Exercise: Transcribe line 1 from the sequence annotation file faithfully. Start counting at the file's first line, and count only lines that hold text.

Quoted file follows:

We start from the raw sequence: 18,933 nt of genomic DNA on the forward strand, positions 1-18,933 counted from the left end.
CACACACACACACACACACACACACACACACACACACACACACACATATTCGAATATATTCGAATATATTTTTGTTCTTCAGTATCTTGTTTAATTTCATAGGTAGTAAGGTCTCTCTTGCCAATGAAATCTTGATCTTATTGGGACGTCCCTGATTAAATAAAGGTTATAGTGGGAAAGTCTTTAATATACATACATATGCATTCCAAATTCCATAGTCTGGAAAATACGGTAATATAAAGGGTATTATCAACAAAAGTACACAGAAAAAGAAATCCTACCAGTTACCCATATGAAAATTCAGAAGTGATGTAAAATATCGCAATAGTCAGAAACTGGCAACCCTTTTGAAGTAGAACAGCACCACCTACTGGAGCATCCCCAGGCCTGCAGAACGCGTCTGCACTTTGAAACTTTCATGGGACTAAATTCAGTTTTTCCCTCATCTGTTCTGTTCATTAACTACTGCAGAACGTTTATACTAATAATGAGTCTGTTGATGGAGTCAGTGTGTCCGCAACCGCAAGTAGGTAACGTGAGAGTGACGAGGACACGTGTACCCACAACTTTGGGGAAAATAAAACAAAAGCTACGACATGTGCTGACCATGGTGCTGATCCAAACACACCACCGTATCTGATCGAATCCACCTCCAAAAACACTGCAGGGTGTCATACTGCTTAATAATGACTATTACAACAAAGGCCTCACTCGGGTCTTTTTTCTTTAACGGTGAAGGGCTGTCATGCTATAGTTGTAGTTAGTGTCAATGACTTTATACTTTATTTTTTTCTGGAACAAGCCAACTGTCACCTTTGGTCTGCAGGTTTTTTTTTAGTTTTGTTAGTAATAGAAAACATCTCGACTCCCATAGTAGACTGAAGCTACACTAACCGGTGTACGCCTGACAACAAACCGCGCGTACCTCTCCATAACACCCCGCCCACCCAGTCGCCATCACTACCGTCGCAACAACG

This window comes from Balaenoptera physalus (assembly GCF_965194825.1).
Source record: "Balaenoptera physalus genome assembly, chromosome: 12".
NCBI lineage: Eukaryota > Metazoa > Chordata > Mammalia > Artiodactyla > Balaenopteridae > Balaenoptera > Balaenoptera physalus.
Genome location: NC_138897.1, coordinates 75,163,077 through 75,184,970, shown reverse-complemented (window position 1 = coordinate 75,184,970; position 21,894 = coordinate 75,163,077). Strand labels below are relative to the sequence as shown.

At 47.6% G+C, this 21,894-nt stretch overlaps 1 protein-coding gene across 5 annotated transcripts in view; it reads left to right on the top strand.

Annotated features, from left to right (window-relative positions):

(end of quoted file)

We start from the raw sequence: 18,933 nt of genomic DNA on the forward strand, positions 1-18,933 counted from the left end.